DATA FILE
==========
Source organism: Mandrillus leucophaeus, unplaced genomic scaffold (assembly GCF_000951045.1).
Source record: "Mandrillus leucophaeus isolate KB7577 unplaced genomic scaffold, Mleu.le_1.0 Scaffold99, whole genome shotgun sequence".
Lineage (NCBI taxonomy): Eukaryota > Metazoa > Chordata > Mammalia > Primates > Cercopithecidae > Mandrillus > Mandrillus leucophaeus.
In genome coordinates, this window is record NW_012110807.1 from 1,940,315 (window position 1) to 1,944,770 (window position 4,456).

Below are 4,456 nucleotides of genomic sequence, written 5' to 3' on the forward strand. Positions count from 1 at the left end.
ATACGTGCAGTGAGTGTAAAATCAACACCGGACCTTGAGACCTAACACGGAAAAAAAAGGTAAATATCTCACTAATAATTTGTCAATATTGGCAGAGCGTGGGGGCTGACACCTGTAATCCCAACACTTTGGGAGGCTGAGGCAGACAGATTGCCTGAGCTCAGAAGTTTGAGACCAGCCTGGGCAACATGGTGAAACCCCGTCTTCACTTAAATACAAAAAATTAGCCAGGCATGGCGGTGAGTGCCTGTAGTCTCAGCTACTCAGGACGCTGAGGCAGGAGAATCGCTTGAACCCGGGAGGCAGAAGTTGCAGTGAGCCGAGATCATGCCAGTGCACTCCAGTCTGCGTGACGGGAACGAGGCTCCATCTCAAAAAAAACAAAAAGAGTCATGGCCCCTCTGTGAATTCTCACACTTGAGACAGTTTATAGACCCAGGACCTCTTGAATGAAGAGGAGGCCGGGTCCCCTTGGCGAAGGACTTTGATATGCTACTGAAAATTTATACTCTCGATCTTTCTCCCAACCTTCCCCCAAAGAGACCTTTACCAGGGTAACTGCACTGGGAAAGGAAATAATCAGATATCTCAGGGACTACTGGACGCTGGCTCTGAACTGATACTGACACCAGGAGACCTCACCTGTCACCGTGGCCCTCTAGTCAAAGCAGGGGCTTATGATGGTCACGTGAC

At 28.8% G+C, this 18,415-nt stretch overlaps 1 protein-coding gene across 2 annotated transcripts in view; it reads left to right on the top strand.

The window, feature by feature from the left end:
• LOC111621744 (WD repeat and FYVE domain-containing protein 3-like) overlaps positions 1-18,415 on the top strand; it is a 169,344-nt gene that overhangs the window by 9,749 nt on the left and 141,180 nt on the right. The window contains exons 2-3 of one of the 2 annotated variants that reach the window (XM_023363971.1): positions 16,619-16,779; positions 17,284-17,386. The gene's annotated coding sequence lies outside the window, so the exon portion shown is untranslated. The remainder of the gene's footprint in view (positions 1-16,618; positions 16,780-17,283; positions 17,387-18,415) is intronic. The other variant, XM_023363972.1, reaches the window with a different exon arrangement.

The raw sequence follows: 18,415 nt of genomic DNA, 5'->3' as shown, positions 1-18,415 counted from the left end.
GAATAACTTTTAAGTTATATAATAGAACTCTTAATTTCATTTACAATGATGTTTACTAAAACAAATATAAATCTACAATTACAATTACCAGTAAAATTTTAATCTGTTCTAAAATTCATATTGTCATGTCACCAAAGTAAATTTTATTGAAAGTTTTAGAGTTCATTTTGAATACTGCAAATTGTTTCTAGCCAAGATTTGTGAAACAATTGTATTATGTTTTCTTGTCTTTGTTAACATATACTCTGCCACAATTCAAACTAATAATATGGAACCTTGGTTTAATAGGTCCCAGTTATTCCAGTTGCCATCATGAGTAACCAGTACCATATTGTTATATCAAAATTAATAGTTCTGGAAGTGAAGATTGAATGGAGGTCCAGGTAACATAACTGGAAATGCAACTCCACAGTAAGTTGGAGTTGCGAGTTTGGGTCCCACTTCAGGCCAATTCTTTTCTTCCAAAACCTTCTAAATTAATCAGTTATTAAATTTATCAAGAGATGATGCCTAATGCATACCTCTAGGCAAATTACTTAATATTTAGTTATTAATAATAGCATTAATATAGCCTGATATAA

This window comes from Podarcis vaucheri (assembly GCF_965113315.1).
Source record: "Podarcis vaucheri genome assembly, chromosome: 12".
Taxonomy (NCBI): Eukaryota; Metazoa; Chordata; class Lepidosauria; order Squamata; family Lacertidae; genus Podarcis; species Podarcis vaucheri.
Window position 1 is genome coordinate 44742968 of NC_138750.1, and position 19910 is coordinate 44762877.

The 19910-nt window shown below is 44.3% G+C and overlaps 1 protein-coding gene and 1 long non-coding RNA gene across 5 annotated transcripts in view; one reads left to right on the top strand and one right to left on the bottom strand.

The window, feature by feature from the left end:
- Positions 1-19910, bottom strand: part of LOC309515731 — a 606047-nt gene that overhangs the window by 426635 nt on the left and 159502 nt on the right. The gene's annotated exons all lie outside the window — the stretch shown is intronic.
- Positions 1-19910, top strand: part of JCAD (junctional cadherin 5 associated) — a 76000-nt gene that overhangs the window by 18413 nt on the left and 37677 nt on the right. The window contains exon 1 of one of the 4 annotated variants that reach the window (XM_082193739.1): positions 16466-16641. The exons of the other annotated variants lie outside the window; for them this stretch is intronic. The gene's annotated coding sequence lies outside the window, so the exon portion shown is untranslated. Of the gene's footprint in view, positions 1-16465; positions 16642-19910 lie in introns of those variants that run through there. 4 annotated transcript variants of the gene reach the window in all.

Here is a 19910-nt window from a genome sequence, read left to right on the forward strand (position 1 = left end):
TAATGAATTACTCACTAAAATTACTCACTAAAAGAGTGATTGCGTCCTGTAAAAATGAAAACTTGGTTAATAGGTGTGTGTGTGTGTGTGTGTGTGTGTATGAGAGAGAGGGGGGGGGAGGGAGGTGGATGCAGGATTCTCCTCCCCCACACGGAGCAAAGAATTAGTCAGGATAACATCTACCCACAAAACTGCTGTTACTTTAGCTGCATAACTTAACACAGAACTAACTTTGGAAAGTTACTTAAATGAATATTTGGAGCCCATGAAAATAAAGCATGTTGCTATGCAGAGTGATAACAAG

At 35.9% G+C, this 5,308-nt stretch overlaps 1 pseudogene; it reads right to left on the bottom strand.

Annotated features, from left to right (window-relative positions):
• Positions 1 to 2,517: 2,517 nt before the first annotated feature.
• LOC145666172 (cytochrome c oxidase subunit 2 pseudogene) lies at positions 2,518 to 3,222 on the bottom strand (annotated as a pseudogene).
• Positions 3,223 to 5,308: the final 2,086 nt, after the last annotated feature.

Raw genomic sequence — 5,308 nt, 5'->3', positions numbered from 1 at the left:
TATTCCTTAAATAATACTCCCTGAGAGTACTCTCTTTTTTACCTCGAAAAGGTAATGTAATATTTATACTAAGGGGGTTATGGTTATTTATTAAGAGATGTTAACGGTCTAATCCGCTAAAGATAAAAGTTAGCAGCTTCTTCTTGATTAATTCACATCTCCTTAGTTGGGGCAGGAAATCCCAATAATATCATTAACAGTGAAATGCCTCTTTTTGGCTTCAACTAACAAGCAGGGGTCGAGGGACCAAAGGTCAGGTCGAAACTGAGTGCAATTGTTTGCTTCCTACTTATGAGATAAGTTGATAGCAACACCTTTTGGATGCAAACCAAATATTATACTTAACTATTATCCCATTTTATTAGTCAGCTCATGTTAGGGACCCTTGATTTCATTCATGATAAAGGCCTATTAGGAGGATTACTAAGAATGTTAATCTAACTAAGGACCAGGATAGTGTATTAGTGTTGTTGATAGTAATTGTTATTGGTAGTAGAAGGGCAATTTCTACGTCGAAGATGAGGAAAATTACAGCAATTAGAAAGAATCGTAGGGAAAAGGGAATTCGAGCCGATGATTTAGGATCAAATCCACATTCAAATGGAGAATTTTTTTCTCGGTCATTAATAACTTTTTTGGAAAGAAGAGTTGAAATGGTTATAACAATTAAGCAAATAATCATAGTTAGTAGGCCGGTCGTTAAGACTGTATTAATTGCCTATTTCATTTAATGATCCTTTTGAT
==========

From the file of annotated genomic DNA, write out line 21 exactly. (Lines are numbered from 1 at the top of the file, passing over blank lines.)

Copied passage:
TAATGAATTACTCACTAAAATTACTCACTAAAAGAGTGATTGCGTCCTGTAAAAATGAAAACTTGGTTAATAGGTGTGTGTGTGTGTGTGTGTGTGTGTATGAGAGAGAGGGGGGGGGAGGGAGGTGGATGCAGGATTCTCCTCCCCCACACGGAGCAAAGAATTAGTCAGGATAACATCTACCCACAAAACTGCTGTTACTTTAGCTGCATAACTTAACACAGAACTAACTTTGGAAAGTTACTTAAATGAATATTTGGAGCCCATGAAAATAAAGCATGTTGCTATGCAGAGTGATAACAAG